Day Four of the campaign kicked off with two back-to-back policy announcements. Michael Ignatieff was first out of the gate with his “Learning Passport” plan, which he unveiled during a press conference in the library of Sheridan College, complete with a group of Grade 12 students behind him. The plan offers a $4,000 tax-free grant, increased to $6,000 for those from low-income families, for every student who chooses to begin a post-secondary education. The plan accounts for $1 billion in new spending on education and is to be contained in the first Liberal budget, with the aim of having it fully rolled out by September 2012. Using existing mechanisms, the plan requires families to open an RESP for each student; the government will deposit $1,000 ($1,500 for those from low-income families) into the account at the start of each year. Ignatieff says the plan will help create the jobs of the future and will be the “engine room of the economy.” He says also that this is part of something more ambitious and that other announcements will follow. The Canadian Federation of Students says the plan shows promise, but it needs work.
Jack Layton followed immediately after, using an average family home in Brantford, Ontario, as a backdrop; he went after the big banks and, more specifically, credit card fees. Layton, with his usual meme of big banks doing fine while families aren’t, talked about our need for solid banks and how families deserve "something in return.” His plan caps credit card fees at the prime rate plus 5 percent and goes after the fees charged to merchants. He expressed the hope that banks won’t simply recoup the losses by charging consumers in other ways. (On an unrelated note, a class-action lawsuit about those fees has been launched against Visa, MasterCard and the big-five banks.) When pressed by reporters, Layton couldn’t produce data on how many families were using credit cards to pay for basic necessities. When he was asked about any meetings he’s had with bank CEOs, Layton dodged and accused them of having too many Conservative friends.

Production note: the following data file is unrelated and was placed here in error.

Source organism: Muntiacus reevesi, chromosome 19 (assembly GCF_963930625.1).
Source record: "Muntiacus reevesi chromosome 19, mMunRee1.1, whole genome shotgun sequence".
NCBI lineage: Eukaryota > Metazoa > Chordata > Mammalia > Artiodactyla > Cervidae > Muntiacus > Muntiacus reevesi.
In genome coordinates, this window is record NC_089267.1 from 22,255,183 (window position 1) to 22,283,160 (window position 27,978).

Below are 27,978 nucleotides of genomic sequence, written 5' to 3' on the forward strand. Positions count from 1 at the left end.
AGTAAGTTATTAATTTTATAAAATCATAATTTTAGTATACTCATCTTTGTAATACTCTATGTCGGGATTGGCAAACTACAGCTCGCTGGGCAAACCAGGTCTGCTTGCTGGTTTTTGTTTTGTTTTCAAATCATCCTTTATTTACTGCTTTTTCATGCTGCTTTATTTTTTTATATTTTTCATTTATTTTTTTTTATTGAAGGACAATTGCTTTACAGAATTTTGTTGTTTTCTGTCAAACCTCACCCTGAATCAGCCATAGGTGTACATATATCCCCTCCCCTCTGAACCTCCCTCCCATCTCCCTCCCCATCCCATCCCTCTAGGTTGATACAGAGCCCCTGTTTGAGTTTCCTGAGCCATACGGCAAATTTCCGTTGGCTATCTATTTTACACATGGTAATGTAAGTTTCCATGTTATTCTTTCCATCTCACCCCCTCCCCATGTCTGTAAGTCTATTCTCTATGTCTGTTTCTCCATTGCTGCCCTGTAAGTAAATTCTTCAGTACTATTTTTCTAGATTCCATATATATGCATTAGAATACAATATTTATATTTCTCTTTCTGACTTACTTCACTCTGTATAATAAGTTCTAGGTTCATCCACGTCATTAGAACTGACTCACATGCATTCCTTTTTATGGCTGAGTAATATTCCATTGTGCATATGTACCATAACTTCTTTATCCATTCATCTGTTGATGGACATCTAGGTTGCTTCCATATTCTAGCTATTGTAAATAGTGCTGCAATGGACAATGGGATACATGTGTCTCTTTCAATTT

Incidentally, here is a Senate report on the credit and debit card systems. It talks about reforms, especially to fees, but I can’t find any mention of capping rates.
In a Regina boat showroom, Harper reiterated two plans contained in the budget: the reduction of red tape for small business and the hiring credit for small employers who add additional employees. Then his talk was all “opposition coalition,” bogus opposition positions on EI, and hey, they’ll raise taxes to pay for their promises.
And Elizabeth May’s policy idea of the day on YouTube is about high-speed rail. (I’ve noticed she’s adopted a bit of a hectoring tone when it comes to “working together.”)
Sebastien Togneri, the staffer under investigation by the RCMP for interfering with access-to-information requests, has been spotted working on the Conservative campaign to reclaim Edmonton-Strathcona. Incidentally, the candidate there was a PMO staffer. Why would anyone believe the campaign was being run from somewhere other than the centre? (Harper later dismissed him as a volunteer who is no longer so.)
And there’s been a bit of a stir as the always klassy Shelly Glover referred to Liberal Anita Neville as having “passed her expiry date.” It must be noted that Glover and Neville are not running in the same riding. The Canadian Association of Retired Persons took exception, defending Neville, who is 68. Glover insisted that she simply meant that Neville had been in office too long. Then this morning, she put out a statement that not only wasn't an apology, but was actually an attack on the Liberals' support for seniors. Seriously. She's all klassy-with-a-k, that Glover.